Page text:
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Tips for Dealing with the World Cup at Work

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Got any soccer fans in your office? Are you doing business or looking for a job internationally? Then you might want to pay attention to the following piece of information: the soccer World Cup starts next week. While that might not be of much interest to many in the U.S., it’s a really big deal just about everywhere else on the planet: so big, in fact, that more people are expected to watch it than the 2008 Olympics in Beijing.

official world cup 2010 logo
So what’s that got to do with doing business or finding a job? A few things, actually, which are summarized as points to bear in mind below:

Check the schedule

Imagine if your team made it to the Super Bowl, and they held it in the middle of the day on a Thursday. Even if you went to work, you’d want to follow that game, right? That’s essentially the scenario desk-bound fans around the world face between June 11 and July 11 this year. The tournament is being held in South Africa, which poses obvious logistical challenges for fans not on the same continent. And—at least in the early stages—games take place seven days a week, meaning your overseas contacts may well be surreptitiously (or openly) watching the big game at what might seem like a ridiculous hour.

So before calling a client in Brazil or a potential job lead in England you probably want to check to see if their team (or a major contender for the title) is playing. Because even if you get them on the phone, or into a meeting, you probably won’t have their full attention. View the official Fifa schedule.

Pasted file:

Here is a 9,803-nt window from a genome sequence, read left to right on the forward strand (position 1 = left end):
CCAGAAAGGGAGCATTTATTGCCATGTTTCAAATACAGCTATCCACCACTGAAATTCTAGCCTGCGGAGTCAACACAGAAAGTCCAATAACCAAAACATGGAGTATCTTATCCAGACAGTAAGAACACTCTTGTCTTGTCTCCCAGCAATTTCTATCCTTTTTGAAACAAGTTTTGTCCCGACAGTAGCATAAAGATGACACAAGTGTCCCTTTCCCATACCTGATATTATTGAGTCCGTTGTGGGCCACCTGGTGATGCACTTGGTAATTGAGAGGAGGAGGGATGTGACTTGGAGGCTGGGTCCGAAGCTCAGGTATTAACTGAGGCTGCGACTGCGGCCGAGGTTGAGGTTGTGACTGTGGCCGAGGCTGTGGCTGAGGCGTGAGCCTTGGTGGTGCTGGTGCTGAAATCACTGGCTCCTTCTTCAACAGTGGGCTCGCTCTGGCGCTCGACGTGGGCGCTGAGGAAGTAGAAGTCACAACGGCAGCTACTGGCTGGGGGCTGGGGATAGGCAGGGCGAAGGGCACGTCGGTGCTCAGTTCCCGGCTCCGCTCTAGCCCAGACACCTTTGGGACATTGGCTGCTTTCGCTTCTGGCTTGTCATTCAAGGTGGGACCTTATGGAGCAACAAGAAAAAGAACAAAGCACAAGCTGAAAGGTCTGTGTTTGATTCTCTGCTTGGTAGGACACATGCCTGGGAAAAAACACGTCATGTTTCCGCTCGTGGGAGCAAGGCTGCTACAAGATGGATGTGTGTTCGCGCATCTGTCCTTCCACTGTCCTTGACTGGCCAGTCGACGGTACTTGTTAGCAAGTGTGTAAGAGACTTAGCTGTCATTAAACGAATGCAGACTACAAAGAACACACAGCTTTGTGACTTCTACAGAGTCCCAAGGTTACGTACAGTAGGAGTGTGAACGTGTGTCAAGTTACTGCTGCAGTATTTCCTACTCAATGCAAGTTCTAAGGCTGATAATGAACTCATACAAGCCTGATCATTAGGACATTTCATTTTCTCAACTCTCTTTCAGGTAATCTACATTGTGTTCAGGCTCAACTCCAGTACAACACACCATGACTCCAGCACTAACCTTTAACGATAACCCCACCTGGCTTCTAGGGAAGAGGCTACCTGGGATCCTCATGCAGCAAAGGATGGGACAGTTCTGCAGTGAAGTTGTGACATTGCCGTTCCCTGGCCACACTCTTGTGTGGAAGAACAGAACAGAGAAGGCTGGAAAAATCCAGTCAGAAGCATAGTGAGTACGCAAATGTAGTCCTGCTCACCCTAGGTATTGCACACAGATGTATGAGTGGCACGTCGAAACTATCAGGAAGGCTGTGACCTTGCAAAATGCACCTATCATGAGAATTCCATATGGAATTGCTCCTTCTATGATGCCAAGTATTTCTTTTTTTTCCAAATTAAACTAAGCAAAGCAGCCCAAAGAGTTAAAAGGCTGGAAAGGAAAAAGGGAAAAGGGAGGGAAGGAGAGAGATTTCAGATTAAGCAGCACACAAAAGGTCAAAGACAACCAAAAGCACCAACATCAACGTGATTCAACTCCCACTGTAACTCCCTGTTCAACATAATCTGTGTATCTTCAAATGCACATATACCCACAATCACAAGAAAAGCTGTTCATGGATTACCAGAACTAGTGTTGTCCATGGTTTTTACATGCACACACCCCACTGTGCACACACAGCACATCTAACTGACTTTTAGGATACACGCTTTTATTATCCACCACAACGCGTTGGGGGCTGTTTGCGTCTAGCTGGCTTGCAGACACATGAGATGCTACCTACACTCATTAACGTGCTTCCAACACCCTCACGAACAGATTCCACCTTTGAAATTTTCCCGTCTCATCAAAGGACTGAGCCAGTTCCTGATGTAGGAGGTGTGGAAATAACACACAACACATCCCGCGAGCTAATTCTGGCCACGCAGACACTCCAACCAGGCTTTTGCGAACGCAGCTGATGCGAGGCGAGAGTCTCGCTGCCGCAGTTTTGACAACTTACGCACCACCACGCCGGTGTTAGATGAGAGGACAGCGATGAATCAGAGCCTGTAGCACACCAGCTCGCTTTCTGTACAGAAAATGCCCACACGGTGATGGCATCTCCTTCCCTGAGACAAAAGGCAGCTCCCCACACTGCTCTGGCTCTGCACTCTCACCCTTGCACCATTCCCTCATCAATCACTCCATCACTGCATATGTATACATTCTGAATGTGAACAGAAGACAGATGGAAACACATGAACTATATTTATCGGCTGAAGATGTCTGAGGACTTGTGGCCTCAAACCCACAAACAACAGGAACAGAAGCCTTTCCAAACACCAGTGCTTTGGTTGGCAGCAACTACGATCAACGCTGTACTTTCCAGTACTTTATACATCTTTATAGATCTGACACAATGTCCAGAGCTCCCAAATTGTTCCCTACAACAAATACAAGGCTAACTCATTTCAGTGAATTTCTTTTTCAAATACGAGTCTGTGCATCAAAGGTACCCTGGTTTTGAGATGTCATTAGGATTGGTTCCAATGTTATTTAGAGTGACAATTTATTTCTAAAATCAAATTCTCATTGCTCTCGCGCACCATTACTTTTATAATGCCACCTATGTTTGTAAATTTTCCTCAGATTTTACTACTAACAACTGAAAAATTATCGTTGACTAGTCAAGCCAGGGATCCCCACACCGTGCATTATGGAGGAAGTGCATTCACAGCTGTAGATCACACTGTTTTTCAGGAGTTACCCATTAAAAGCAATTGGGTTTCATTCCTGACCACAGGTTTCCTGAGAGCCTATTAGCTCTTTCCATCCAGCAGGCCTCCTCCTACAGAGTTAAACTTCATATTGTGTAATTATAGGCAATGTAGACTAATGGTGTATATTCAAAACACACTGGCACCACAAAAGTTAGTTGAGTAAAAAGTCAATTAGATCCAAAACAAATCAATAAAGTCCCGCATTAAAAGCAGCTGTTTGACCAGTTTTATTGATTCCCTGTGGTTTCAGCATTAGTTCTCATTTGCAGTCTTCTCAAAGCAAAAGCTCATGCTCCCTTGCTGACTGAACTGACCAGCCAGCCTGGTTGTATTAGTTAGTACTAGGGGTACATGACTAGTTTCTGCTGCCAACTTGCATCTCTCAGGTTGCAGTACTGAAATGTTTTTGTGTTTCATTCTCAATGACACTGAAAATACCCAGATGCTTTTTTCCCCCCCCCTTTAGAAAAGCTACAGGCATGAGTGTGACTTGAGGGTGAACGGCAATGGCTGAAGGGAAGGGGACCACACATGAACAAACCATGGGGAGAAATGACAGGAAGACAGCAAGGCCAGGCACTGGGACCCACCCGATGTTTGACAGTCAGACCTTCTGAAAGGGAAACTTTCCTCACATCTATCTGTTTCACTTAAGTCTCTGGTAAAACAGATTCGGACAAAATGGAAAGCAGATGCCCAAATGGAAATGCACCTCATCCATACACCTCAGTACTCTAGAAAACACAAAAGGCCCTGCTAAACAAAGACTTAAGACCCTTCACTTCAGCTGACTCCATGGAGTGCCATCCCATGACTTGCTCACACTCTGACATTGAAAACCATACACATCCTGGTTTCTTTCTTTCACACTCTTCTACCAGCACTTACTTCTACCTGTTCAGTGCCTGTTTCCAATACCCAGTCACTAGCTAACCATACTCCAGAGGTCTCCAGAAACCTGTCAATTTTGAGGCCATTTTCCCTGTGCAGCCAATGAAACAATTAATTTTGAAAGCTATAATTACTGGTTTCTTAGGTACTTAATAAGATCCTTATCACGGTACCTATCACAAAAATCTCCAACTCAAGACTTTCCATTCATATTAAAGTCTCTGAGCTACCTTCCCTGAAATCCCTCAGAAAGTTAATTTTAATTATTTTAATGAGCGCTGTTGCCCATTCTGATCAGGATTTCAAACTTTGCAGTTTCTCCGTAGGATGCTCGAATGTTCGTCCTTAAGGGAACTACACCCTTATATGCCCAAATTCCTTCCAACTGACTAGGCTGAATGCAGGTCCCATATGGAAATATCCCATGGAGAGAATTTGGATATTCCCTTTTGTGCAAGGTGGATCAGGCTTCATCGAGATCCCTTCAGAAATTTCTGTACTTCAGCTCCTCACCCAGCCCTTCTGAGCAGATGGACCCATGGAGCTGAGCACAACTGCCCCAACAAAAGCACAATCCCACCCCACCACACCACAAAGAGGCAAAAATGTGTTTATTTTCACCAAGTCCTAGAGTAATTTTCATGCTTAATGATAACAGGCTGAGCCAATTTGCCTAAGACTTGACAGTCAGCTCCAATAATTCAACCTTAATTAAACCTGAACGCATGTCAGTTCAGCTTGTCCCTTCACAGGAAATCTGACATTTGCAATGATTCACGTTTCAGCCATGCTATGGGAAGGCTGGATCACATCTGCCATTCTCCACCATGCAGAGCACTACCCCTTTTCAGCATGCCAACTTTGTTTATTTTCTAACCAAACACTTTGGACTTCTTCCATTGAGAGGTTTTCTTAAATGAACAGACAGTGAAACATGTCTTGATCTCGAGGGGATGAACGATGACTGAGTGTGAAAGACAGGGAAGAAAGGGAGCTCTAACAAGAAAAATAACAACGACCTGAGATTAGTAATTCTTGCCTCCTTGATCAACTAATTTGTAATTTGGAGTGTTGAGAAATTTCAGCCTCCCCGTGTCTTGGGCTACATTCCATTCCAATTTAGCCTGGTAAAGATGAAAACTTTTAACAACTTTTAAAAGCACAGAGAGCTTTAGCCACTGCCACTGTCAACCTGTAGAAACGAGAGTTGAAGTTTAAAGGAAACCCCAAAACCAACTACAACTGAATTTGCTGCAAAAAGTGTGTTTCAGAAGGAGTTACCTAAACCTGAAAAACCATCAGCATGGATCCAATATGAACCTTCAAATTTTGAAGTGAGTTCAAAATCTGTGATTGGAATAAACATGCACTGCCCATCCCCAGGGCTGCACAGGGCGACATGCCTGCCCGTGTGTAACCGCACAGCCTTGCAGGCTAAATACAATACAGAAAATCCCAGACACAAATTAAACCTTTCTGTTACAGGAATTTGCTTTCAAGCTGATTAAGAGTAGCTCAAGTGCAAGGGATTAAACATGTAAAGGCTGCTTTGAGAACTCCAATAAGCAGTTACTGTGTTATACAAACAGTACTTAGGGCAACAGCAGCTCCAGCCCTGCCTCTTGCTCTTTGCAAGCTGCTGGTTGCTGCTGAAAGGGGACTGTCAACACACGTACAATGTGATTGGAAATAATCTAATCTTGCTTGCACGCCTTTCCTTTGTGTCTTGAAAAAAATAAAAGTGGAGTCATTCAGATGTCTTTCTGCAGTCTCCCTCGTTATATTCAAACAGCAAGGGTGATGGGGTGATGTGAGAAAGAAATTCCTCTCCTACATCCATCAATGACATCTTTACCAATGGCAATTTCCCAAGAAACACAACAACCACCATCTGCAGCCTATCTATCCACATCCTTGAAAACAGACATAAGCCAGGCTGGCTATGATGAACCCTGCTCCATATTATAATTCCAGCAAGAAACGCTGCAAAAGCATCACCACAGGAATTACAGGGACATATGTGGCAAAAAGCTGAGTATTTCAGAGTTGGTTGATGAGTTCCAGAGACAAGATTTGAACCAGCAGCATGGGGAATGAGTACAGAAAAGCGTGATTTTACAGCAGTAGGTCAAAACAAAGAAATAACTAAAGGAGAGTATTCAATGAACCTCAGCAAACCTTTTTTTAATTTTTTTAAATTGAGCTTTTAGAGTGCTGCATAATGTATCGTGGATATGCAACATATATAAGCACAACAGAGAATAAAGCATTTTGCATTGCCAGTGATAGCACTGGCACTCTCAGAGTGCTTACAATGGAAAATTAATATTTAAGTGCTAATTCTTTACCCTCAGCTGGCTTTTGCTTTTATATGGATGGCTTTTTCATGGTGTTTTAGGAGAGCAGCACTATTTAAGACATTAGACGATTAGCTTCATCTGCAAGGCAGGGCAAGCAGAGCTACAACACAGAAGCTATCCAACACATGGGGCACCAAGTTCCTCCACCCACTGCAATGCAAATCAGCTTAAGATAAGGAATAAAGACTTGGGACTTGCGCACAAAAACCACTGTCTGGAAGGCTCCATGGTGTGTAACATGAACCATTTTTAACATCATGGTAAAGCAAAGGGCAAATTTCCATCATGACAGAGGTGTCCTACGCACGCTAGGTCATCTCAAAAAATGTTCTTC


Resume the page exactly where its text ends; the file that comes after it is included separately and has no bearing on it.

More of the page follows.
Be prepared to wait for things

It’s an established fact by now that productivity dips during major sporting events that coincide with office hours. Whether it’s March Madness, the opening rounds of a major golf tournament or a Grand Slam tennis event, people who follow the sport will likely have one eye—if not both of them—on the events. So that email you need an answer to might not get dealt with as urgently as you’re used to. The good news? Soccer is usually a quick affair: 90 minutes for the game, plus a half-time break. Even games that drag on to extra time and penalty shootout eliminations only last two and a half hours.

Follow the results

Sure, it might not be your favorite game, but there are a couple of good reasons to follow the results: first, the U.S. is participating. And, second, it never hurts to be able to congratulate or commiserate with a contact from elsewhere as their team progresses or gets eliminated. Which leads us to:

If you can’t beat them, join them

Especially if you’ll be spending time abroad during the World Cup. It’s going to be everywhere, so you may as well accept the reality. Who knows? You might even like it: there has to be some reason it’s the world favorite game, right?

Oh…and while you’re at it:

Call it “football”

At least when you’re talking to someone outside the US. That’s how it’s known almost everywhere else, and even if they know you call it “soccer,” they’ll appreciate the gesture.


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